The Wolf of Allendale/Hexham Skull Mystery Gets Weirder (And Maybe a Bit More Ancient?)

Drop that cup!

Like spooky skulls, the number 72 pops up in all world myths, myths being ancient mnemonic devices for teaching and remembering all sorts of astronomical thingies (e.g., it takes 72 years for the earth to turn through 1 degree of arc; 12 houses of the zodiac, each a 30 degree chunk of sky associated with a specific constellation, the gestalt used to describe The Precession of the Equinoxes, etc.). This all makes sense.

Anyway, since it's 72 days till Halloween, Da-da thought it high time for some long-winded spooky somnium that doesn't make any sense at all. This is what Da-da's all about.

Da-da recently (re)discovered the story of  The Wolf of Allendale/The Hexham Heads on Lon Strickler's blog, Phantoms and Monsters, which gets plain weird when you get to what happened in 1972 (72 again!):

Bizarre Hexhamshire: The Wolf of Allendale / The Hexham Heads

In February, 1972 the Robson boys were weeding their parent's garden not 10 minutes walk from where the 'Wolf of Allendale' stalked the woods. The pair soon unearthed two carved stone heads both about the size of tennis balls. A few nights after the discovery, neighbour Ellen Dodd was sitting up late with her daughter when both of them saw what they described as a 'half-man/half-beast' enter the bedroom. Although both mother and daughter screamed in terror, the creature seemed disinterested and walked off down the stairs. It was heard to be 'padding down the stairs as if on its hind legs', and the front door was later found open.

Dr. Anne Ross took an interest in the apparently Celtic carved stone heads and took possession of the Hexham pair. She had several others that were similar and wanted to compare them, believing these were at least 2000 years old. Dr. Ross lived and worked in Southampton at the time, and had heard nothing of the strange goings-on and apparent return of the 'Wolf of Allendale' associated with the carved heads. A few nights later at around 2.00am, she woke from sleep feeling cold and frightened. Looking up she saw a strange figure in the doorway of her bedroom. She later stated:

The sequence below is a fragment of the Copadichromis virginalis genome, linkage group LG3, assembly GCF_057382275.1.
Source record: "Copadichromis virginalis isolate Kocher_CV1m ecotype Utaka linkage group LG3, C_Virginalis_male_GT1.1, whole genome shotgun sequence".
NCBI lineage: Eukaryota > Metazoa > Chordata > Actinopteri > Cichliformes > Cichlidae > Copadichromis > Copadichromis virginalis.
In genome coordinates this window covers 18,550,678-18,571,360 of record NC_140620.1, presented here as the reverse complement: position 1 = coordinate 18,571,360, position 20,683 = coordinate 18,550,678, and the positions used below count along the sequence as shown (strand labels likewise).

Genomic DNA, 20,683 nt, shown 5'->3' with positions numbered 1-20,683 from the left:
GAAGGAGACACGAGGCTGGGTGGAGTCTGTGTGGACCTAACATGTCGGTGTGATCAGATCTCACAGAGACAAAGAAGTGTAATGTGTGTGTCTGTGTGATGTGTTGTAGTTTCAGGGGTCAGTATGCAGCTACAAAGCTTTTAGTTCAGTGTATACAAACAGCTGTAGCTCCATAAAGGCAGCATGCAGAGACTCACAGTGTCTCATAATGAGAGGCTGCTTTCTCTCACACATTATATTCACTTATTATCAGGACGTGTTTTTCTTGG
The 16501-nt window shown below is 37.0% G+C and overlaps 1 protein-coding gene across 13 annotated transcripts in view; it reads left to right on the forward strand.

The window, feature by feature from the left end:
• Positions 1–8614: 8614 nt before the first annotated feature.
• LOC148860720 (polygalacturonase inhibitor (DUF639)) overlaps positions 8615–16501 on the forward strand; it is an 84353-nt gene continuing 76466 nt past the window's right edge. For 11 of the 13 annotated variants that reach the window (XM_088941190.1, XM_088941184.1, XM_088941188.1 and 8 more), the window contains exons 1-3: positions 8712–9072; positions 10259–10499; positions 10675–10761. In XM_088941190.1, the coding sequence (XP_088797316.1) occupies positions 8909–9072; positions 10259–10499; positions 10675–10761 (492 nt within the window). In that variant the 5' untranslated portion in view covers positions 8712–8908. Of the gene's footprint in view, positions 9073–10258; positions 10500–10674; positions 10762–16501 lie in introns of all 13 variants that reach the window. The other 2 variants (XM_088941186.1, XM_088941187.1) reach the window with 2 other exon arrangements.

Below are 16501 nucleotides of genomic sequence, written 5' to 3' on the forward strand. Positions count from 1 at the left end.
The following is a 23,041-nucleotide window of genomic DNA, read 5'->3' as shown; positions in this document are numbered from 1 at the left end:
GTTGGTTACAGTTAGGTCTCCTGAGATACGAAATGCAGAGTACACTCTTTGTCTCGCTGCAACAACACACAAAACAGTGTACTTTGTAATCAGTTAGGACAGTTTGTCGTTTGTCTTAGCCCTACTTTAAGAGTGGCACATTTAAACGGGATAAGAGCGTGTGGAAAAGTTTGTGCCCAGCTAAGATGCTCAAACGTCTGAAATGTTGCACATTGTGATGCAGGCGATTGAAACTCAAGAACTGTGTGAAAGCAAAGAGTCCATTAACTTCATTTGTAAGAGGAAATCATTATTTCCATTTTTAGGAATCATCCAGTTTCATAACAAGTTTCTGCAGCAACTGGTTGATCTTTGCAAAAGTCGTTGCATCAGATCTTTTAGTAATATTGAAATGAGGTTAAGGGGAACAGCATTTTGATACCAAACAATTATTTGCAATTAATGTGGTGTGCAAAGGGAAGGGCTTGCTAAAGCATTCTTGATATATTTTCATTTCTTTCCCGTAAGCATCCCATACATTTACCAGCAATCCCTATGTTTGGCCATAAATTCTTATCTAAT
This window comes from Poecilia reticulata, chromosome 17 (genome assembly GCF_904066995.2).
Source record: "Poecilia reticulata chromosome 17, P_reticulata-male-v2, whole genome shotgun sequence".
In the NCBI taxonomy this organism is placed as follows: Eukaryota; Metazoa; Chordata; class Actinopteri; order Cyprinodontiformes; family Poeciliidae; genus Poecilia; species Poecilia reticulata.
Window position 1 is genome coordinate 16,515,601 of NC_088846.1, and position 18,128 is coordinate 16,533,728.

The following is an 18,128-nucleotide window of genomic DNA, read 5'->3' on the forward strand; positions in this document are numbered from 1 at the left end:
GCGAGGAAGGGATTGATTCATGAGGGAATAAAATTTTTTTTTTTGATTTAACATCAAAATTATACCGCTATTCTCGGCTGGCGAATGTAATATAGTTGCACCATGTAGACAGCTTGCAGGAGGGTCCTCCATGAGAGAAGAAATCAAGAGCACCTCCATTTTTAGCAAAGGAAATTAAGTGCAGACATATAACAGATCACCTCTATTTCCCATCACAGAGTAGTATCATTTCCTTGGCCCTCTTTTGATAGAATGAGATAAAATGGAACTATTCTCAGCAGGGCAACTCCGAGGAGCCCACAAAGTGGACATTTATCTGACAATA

It was about six feet high, slightly stooping, and it was black, against the white door, and it was half animal and half man. The upper part, I would have said, was a wolf, and the lower part was human and, I would have again said, that it was covered with a kind of black, very dark fur. It went out and I just saw it clearly, and then it disappeared, and something made me run after it, a thing I wouldn't normally have done, but I felt compelled to run after it. I got out of bed and I ran, and I could hear it going down the stairs, then it disappeared towards the back of the house.

Dr. Ross simply dismiss the event as a nightmare, but when she later returned home with her husband, archaeologist Richard Feacham, they found their teenage daughter, Berenice, distraught and in tears. After some coaxing she managed to explain the reason for her state, and Anne suddenly realized that she had not been dreaming the night before. As Berenice later told, she had returned to the empty house at 4.00pm. As it opened the front door she saw a large shape rushing down the stairs toward her. Halfway down, the thing suddenly stopped and vaulted the banisters, landing with a soft thud like a heavy animal with thickly padded feet.

Dr.Ross decided that the stone heads were the source of the problem, and promptly disposed of her whole collection. The Hexham finds were soon passed into the hands of other collectors, including the British Museum, where they were displayed to the public for a short time until reports of eerie occurrences forced them into storage.